Friday, November 22, 2013

Anatomy of a Revise-and-Resubmit, parts II and III: Questions of Audience

Part II: Discipline and Disagreement

I used three of the four reviews of my original manuscript to greater and lesser degrees in revising it. I believe I know the identities of reviewers A and B because their writing has such a strong sense of voice about it and because the concerns expressed in their reviews were so specific to their own research. Reviewer B is the closest to the material and to the discipline, and so it is not surprising that reviewers A and C had some more basic questions about how I was reading the imagery in the poem. (The crotchety Reviewer C, who called my discussion about Dunash's wife and Deobrah "so much hot air" went as far as to say, in his perfected condescending tone, that he couldn't tell whether I was trying to write history or literary criticism, and essentially asked me to justify the value in interpreting poetry; it's possible that that's a valuable conversation to have, but at the same time, I think it's fair that an article that is a reading of a poem — even a thick-descriptive, New Historicist reading — should be able to assume as a first principle that need not be justified before getting started.) To try to address their concerns, I added a methodologies section that offers a basic overview of the concrete and metaphorical ways in which Arabic poetics uses jewelry and personal adornment imagery, like the imagery in Dunash's wife's poem.

In the end, Reviewer B was the only one who read the revised manuscript; and naturally, it was his considered opinion that the methodologies section "adds nothing" to the discussion. I'll be horrible and quote myself in an earlier post here when I say that "on the one hand, he was right. [And to be perfectly frank, I resented having to write an introductory overview of Arabic poetics for a research article, especially to placate a reader who wasn't necessarily prepared to be charitable about the value of reading and interpreting literary texts, but I also understand the value of contextualizing material for a more general academic audience and so I just did it.] But the other hand, working on the assumption that the readership of the journal would be as as disciplinarily varied as the cross-section of the reviewers, he's wrong. But either way, it was up to the editor to have made this clear" and not to have left me shooting at a moving target or writing for a shifting (or overly specialized) audience.

Part III: Expertise

In the introductory section of the article, I drew a comparison between how the secondary literature treats the Jewish, female poet writing in Hebrew who was the wife of a famous male poet and whose work was the focus of my research and how it treats a Jewish, female poet writing in Arabic who was the daughter of a famous male poet.

The mysterious fourth reviewer responded to this comparison with the admonition that "one must never speak of Jewish and Arab poets as though they are one and the same. This is clearly not the case."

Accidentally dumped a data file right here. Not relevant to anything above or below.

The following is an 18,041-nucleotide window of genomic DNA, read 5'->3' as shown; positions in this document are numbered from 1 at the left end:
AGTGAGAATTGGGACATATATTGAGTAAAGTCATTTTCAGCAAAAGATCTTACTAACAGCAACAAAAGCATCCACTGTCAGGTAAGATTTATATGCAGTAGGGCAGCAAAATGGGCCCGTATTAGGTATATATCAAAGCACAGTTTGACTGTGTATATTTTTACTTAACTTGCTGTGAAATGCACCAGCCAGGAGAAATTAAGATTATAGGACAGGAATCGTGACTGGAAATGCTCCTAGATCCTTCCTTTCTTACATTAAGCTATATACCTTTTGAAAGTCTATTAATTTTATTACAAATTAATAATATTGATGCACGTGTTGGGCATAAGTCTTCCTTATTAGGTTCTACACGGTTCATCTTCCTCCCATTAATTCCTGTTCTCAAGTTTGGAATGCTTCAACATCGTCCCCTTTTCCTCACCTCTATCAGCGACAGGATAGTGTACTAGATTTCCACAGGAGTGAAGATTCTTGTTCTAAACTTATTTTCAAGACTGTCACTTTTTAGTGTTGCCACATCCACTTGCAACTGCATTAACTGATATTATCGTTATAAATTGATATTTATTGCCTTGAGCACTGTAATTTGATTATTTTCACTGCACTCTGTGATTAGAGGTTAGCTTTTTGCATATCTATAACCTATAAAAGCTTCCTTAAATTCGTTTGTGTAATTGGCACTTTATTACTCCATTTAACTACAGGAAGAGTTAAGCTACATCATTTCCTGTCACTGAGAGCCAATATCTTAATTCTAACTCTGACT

I didn't even have to look at the review to quote from it; this comment is seared into my mind.

What, exactly, then, would this reviewer like me to do about the fact that Qasmuna was Jewish poet writing in Arabic? Or that Judah al-Harizi (a Jew, in case his name wasn't a dead giveaway) wrote poetry in Arabic? Or the three treatises I can think of quickly off the top of my head in which the authors explicitly write about the Arabic poetic meters they are using in their Hebrew poetry?

During this period in the Iberian Peninsula, there is no difference between Jewish and Arab poets; it is a false contrast that attempts to equate religion with language in a way that no poet and no reader from this period would recognize and that no modern reader can recognize if he or she reads the material honestly and without some modern Middle Eastern political agenda infused in his view of the Middle Ages. That Arabic and Judaism (or Christianity, for that matter) could be mutually exclusive is a mistake I do not allow my undergraduates to make without penalty.

This review betrayed an approach to the relationship between religious identity and language choice what was so quite frankly wrong — although I called it "different from mine" in my covering letter to the editor when I resubmitted my revised manuscript — that I have to wonder how and why he was allowed to review my work. I think, to her credit, the editor disregarded that review; although in light of the fact that the article was ultimately rejected and that one of the aspects that she cited in sort of justifying her decision was that the readers reacted strongly to it, I'll always wonder a little.

This was an audience I was never going to be able to please.

1 comment:

  1. "... that I have to wonder how and why he was allowed to review my work". You are not the only one. That comment of his (?) also seared into my natural-born naiveté that leans to think reviewers must be experts in their fields. I happen to share my home (all my homes) with a specialist in Derrida; she and I keep thinking how on earth this piece: was let in.